Pakistan:

  • Believes that the state should have aligned with Pakistan when the initial division occurred because Kashmir is comprised of a primarily Muslim demographic.
  • Accuses India of purposefully discounting the 1947 U.N. agreement to hold a referendum.
  • Points to continuous hostility, protest, and violence as clear indicators that the people of Kashmir do not wish to remain aligned with India.

Recent Developments:

Burhan-Muzaffar-WaniOn July 8th, 2016, a 22-year-old separatist leader named Burhan Muzaffar Wani was killed by Indian security forces in Anantnag, Jammu-Kashmir. Muzaffar Wani, who quickly climbed the ranks of the Hizbul Mujahideen militia, was considered to be the ‘poster-boy’ of the separatist organization. Indian security forces, however, considered him to be one of their biggest targets and previously put a reward of nearly $30,000 for his capture or killing. After being cornered and engaged in a gun battle with Indian operatives, in the village of Kokernag, Muzaffar Wani was killed along with two other militants.

Upon hearing the news, other separatist leaders quickly called for protests within the Indian-controlled area of Kashmir. In hopes of keeping the situation stable, the Indian government responded by proclaiming temporary media censorship and instituted a statewide curfew. The killing of Muzaffar Wani and the subsequent governmental clampdown has resulted in violent protests throughout Kashmir, and as of August 5th, the death toll had climbed to 55 (with much more injured).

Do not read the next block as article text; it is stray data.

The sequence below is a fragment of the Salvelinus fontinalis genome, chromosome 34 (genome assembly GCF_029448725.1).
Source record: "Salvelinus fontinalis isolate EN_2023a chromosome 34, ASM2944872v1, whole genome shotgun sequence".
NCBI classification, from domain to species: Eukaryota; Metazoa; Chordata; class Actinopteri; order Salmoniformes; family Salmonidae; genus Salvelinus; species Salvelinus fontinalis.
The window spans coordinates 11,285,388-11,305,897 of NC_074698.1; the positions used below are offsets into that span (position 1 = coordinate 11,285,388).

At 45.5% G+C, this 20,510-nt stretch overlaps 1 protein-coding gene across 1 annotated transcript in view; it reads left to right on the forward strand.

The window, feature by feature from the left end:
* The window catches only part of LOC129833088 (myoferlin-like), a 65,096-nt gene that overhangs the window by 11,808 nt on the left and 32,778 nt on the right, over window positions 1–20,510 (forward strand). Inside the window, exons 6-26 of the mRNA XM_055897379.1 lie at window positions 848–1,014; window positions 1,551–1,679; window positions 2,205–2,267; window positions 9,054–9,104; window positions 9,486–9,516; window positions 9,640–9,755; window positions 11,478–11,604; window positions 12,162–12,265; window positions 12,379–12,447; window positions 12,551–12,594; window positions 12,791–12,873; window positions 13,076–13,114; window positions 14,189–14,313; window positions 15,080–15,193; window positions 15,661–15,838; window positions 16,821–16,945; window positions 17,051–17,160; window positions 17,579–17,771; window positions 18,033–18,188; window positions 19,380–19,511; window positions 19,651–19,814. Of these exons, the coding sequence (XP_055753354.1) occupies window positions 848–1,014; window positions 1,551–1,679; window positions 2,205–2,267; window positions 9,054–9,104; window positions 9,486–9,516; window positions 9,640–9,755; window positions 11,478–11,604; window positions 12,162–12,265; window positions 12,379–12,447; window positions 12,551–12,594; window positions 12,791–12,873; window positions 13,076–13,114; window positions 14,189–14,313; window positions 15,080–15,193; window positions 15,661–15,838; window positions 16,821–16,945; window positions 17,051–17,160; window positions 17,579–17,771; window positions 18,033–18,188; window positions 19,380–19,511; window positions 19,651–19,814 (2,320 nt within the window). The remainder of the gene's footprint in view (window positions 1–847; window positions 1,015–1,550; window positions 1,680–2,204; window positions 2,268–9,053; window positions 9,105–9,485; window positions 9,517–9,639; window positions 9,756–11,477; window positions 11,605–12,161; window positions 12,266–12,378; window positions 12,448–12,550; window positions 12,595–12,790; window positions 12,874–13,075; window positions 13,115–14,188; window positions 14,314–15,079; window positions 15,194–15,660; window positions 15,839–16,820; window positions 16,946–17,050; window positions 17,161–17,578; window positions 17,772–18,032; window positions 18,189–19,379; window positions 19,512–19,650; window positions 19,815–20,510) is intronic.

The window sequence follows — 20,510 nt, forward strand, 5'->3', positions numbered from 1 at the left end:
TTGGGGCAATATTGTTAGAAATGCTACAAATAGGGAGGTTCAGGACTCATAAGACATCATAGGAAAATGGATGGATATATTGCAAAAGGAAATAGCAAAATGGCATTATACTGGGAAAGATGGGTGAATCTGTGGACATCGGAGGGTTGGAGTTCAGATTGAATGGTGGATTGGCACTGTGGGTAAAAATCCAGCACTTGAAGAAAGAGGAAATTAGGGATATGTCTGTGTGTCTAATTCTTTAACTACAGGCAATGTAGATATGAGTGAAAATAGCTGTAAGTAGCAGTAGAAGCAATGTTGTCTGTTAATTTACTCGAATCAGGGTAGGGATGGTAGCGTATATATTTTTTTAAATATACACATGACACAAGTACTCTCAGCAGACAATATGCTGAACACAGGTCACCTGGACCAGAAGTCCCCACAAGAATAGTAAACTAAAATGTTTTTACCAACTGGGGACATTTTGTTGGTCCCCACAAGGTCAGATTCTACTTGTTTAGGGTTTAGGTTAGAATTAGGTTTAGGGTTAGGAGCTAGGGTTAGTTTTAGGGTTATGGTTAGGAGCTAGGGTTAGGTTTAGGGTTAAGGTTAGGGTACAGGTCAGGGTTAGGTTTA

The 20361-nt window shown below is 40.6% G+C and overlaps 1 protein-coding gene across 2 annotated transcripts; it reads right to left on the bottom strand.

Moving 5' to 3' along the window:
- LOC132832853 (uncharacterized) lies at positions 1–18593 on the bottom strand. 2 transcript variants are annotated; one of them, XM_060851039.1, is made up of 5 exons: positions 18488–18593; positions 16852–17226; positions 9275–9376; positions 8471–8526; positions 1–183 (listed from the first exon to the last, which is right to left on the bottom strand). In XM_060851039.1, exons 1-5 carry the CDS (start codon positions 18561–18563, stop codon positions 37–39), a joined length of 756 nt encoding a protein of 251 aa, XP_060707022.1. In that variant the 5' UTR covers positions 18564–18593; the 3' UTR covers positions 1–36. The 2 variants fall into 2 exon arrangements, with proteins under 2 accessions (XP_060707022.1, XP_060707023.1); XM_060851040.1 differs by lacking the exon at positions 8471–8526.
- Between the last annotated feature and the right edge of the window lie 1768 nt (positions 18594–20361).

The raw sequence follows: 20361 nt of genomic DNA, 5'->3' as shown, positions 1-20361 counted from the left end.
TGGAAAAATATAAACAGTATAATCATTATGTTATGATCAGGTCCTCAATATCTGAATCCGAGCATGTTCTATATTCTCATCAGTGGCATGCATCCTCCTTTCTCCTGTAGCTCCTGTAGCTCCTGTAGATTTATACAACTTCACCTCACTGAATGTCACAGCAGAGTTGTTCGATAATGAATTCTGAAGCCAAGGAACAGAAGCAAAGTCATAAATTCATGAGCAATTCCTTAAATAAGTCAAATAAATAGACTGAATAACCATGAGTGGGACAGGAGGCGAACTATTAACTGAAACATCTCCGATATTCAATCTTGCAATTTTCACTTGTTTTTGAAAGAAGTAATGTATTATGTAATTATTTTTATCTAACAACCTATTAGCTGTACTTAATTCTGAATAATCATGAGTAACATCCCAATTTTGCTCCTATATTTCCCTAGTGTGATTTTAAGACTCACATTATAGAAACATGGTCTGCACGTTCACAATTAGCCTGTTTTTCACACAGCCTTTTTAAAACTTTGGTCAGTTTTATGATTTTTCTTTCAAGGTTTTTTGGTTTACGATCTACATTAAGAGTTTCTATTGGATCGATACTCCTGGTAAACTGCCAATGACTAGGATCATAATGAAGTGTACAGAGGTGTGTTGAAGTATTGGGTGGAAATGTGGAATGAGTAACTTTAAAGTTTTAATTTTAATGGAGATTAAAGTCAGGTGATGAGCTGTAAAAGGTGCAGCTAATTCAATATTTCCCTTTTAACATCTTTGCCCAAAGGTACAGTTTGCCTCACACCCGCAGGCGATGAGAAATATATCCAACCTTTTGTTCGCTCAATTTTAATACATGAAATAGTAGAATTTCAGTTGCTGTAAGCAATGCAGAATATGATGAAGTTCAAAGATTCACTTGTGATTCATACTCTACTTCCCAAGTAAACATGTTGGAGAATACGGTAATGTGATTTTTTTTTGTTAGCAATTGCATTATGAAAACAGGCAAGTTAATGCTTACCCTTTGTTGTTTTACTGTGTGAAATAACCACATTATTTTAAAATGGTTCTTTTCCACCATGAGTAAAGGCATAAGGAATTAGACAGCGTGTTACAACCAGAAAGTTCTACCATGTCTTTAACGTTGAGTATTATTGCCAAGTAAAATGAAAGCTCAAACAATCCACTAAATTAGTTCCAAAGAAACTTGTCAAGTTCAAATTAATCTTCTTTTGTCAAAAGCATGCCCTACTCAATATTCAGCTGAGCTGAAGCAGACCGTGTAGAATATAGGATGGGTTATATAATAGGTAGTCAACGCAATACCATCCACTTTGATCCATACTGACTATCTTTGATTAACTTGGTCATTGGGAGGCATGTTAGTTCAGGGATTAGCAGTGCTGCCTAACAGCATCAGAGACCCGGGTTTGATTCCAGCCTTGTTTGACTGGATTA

What Happens Next:

In response to the recent developments, Pakistan called upon the United Nations (UN) to investigate the killing and more thoroughly monitor the situation. Initially, a UN spokesperson told reporters that they would be watching the situation with the help of the UN Military Observer Group in India and Pakistan (UNMOGIP). Now, however, the U.N. has backtracked on this statement and says that because the protests are taking place away from the Line of Control, which they will continue to monitor, the situation needs to be handled internally by India.

Over the past 69 years, the people of Kashmir, both Muslims and Hindus, have largely been subjected to violence and human rights violations. Thousands of people have lost their lives due to the Kashmir conflict, and unless the Indian and Pakistani governments decide to make the lives of Kashmir citizens a priority, many more will suffer a similar fate. Now is as good of a time as any for the two sides, along with Kashmir separatists leaders and the UN, to come together and work towards a peaceful resolution.

We will continue to monitor and report on the Kashmir conflict, but if you would like to stay up to date on the most current happenings, you can visit: The Pakistan Telegraph and The Indian Express.